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Column: Springtime turtle encounters teach lessons of patience

Yellow-bellied sliders, such as this one photographed in Knotts Island, N.C., are native in southeastern Virginia and North Carolina, according to the U.S. Geological Survey. [File/The Princess Anne Independent News]

BY LISA BURKETT

SANDBRIDGE — I recently learned that I can’t outwait a turtle.

My boyfriend Bob and I sometimes find baby turtles on his property in Sandbridge in the spring, and we put them back in the canal. 

On this particular beautiful morning, I decided to take pictures of our view of the water, and, lo and behold, there was an 11-inch-long turtle sitting behind a landscaped island. Its neck was stretched out, and it seemed to be enjoying the breeze. When I approached, its head went into the shell.

Undeterred, I went back into the house and pulled a handful of leaves from a head of lettuce. I know I’m not supposed to feed the wildlife, but curiosity took over my brain. I had recently seen a large turtle at my veterinarian’s office chewing on lettuce. I thought this guy might have a go at it.

I know a little bit about turtles, having grown up on Lake Smith, a freshwater kind-of-brackish lake that was stocked with bass years ago by the city of Norfolk. I’ve held my share of the local turtles in that area, and I have seen more than one snapping turtle.

My grandfather, who lived on the lake, would say, “Don’t touch a snappin’ turtle you’ll lose your finger. And if you don’t lose it, he’ll at least hold onto it for a while and we’ll have to call the ambulance and all that mess.” He instilled a healthy respect for snapping turtles with his grandkids.

Once, when I was living at my grandparent’s house, I walked outside the front door waiting for my brother Jeff to come over. Jeff parked his car way down the lane. He walked towards me and waved his hand.

“Lisa, you gotta see this thing,” he said. “Hurry up.”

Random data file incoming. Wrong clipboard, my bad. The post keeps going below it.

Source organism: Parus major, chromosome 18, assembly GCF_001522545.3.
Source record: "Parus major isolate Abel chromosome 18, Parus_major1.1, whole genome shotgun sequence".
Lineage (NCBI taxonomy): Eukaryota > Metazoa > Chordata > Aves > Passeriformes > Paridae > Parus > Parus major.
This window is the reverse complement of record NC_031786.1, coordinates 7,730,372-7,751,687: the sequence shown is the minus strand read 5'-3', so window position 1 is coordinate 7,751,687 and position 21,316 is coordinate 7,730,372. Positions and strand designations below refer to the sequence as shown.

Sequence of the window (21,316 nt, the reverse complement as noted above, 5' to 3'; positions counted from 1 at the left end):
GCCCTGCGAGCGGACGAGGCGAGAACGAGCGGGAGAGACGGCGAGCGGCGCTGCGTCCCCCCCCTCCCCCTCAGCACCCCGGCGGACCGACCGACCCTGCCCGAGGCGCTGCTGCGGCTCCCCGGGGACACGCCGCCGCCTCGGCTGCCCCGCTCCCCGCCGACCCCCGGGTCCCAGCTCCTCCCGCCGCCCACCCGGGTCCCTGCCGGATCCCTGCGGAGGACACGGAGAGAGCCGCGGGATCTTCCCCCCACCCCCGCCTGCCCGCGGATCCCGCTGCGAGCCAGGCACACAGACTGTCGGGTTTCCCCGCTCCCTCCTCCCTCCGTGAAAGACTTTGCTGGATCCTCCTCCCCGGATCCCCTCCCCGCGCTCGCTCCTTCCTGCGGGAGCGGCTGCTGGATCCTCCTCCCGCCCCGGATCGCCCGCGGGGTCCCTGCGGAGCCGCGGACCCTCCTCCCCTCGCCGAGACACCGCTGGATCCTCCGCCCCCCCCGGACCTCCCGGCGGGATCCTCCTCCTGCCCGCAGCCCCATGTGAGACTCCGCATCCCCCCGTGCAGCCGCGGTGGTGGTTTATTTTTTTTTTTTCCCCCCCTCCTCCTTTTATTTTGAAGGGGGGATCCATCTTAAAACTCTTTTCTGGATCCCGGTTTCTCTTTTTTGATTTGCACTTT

I jogged up to the road, and there — walking like an old man down the street toward the lake — was the largest snapping turtle I had ever seen. It looked like an 18-inch dinosaur with spikes and a long tail. You can lie about the size of a fish, but not a turtle. 

This was in 2004. Neither of us had a phone with a camera, so we simply followed the aged turtle down the road like the smart adults we were.

Jeff got too close to this “acqua-genarian.” The turtle jumped at him – high like a dog trying to catch a Frisbee, only Jeff was the Frisbee.

Jeff fell back faster than a rabbit stepping on a snake, landed on his bottom and yelled something along the lines of “darn it.”  

That dinosaur turtle just turned, sauntering back towards the lake. 

Jeff laughed nervously. We looked at each other in disbelief. That amazing old creature, probably 100 years old, walked right into the woods without looking back.

Well, this turtle in Sandbridge did not look like a snapping turtle. He looked sweet, gentle and perhaps slow of foot. I tossed the lettuce pieces down near the turtle, but he didn’t put his head out of his shell.  I approached him and aimed more directly at his head, but he did nothing.

I sat on a tree stump uncomfortably and waited and waited. Finally, I took a piece of lettuce and rubbed him on the nose with it. 

He made a squeaky sound. I did it again, and he made the sound again and turned away. I laid the lettuce down and waited another entire minute.

I just wanted to see him chew. I reached my hand out again with lettuce, and this time he lunged and bit my finger, pulling the lettuce out of my hand.

He bit my finger. 

Visions of headlines appeared in my mind: “Local Lady loses finger feeding turtle.” My grandfather looking down from heaven, shaking his head, saying, “I told that girl not to pet a snappin’ turtle.”

I realized I wasn’t hurt, that all he had done was what I wanted him to do — take the daggone lettuce. Then, as if in defiance, he wouldn’t chew it. I started to laugh and took pictures anyway.

Nature’s timing is not our timing, and I know, despite these actions, that we shouldn’t mess with nature. Animals have their own destiny, their own ways of existing. By not biting my finger off, this turtle — a yellow bellied slider, I believe — enabled me to keep typing, therefore keeping my day job.

I thank him for looking past my good-hearted stupidity.

I went inside to tell Bob that I had an encounter with the turtle. Five minutes later, that patient turtle was gone. So was all the lettuce.

He showed me.


Burkett is a Virginia Beach native and University of Richmond graduate who has been in marketing for over 25 years. She is a writer and photographer who owns her own craft business. Burkett has four children, ages 15 to 30. She lives in Sandbridge.


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The Independent News

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